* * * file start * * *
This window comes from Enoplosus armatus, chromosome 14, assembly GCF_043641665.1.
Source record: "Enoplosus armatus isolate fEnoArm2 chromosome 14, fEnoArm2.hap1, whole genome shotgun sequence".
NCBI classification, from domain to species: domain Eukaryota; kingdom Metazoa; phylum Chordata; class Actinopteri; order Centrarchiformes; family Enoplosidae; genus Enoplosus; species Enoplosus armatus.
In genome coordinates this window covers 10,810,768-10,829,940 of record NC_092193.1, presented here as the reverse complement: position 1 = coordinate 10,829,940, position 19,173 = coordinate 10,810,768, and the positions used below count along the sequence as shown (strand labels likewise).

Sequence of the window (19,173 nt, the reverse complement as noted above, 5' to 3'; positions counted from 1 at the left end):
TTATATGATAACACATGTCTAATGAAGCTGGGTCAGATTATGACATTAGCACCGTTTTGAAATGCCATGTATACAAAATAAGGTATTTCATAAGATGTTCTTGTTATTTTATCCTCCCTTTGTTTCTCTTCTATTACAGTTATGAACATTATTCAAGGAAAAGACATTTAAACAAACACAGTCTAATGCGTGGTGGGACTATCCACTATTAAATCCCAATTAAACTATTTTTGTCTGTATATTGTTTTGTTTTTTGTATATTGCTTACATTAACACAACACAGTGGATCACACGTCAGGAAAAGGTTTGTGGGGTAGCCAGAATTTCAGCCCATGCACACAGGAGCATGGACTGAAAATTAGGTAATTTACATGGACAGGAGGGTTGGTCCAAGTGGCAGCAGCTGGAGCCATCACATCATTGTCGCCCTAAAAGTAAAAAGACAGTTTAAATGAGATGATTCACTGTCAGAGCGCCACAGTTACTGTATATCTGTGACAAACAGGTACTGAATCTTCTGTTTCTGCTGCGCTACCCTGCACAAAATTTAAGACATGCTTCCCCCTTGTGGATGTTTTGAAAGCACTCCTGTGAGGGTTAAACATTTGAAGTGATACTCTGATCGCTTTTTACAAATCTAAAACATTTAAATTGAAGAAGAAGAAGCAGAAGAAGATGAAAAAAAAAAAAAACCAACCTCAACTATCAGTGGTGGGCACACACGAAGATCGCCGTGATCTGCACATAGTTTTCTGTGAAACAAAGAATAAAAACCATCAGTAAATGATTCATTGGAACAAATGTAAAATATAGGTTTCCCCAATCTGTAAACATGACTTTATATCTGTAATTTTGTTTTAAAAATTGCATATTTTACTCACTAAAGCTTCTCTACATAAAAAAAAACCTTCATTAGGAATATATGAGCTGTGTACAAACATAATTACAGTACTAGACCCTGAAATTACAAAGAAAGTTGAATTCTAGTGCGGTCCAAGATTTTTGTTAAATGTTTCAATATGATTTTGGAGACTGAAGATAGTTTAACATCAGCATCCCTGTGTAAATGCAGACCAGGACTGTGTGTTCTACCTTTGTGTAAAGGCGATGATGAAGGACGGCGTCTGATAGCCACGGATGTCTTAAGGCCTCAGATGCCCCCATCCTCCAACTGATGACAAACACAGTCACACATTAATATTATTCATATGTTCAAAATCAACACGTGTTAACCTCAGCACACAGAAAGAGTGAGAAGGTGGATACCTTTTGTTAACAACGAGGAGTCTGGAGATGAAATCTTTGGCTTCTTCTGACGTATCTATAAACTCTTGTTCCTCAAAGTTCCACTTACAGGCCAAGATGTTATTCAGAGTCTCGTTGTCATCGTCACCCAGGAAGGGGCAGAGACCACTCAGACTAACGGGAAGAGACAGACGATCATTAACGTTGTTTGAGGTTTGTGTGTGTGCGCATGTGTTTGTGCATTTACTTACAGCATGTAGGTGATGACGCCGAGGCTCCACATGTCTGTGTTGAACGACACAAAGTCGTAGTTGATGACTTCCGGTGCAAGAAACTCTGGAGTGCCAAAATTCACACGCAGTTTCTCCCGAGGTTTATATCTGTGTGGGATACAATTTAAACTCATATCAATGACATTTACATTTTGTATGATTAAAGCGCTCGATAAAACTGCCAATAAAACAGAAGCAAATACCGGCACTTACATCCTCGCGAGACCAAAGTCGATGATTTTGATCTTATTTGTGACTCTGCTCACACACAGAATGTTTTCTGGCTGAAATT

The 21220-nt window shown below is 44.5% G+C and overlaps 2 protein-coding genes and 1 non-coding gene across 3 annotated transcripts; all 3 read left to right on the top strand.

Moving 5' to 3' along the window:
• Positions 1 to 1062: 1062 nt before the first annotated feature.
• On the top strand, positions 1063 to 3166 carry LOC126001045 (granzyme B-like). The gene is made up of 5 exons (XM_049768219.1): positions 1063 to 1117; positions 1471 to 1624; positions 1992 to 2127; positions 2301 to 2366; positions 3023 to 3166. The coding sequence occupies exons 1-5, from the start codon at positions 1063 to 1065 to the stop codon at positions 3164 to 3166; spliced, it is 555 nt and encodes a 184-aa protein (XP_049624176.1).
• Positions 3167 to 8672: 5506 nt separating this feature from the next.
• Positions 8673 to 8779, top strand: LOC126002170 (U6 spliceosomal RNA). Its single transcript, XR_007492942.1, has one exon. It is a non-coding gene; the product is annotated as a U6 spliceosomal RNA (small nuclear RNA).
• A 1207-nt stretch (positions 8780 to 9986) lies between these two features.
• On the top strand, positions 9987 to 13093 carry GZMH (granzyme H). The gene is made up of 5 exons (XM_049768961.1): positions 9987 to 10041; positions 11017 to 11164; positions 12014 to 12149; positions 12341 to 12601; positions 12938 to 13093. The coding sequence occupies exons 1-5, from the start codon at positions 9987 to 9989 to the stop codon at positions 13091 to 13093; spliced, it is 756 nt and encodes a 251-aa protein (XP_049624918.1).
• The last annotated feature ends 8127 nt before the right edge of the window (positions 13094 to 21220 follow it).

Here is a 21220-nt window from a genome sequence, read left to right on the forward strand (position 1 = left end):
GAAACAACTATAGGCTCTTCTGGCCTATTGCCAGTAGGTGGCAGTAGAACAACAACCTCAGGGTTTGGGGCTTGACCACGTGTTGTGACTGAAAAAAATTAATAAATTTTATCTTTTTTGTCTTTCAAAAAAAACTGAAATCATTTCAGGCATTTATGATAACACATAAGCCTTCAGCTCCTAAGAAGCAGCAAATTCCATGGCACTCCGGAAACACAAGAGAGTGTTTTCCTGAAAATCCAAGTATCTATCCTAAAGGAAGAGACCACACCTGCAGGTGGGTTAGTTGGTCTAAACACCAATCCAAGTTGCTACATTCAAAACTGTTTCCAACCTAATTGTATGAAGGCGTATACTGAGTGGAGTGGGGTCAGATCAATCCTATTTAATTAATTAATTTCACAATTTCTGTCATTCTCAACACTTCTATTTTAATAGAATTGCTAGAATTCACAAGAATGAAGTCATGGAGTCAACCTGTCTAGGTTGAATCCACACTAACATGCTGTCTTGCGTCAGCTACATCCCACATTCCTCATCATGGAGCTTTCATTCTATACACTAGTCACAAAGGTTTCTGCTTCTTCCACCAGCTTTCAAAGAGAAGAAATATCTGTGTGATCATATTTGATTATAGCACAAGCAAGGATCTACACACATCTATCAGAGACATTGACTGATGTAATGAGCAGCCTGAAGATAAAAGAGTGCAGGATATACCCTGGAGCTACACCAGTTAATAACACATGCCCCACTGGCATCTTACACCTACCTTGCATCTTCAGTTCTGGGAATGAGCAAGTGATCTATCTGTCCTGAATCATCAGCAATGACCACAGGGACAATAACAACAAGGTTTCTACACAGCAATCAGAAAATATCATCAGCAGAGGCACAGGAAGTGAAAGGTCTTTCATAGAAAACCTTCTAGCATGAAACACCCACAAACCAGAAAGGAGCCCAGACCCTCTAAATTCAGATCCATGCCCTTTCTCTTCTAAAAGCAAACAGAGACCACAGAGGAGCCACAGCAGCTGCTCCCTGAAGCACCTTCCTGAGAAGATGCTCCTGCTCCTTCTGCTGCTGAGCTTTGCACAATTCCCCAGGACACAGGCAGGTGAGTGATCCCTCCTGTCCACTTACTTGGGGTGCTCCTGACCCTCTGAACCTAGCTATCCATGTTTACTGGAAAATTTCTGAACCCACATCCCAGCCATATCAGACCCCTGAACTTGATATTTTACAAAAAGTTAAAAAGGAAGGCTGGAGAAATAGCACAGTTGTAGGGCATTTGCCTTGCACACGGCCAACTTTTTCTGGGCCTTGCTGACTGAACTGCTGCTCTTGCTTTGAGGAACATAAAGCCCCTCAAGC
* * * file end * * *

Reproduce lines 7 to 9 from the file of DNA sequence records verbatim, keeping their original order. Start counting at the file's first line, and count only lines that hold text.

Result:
The 21220-nt window shown below is 44.5% G+C and overlaps 2 protein-coding genes and 1 non-coding gene across 3 annotated transcripts; all 3 read left to right on the top strand.

Moving 5' to 3' along the window:
• Positions 1 to 1062: 1062 nt before the first annotated feature.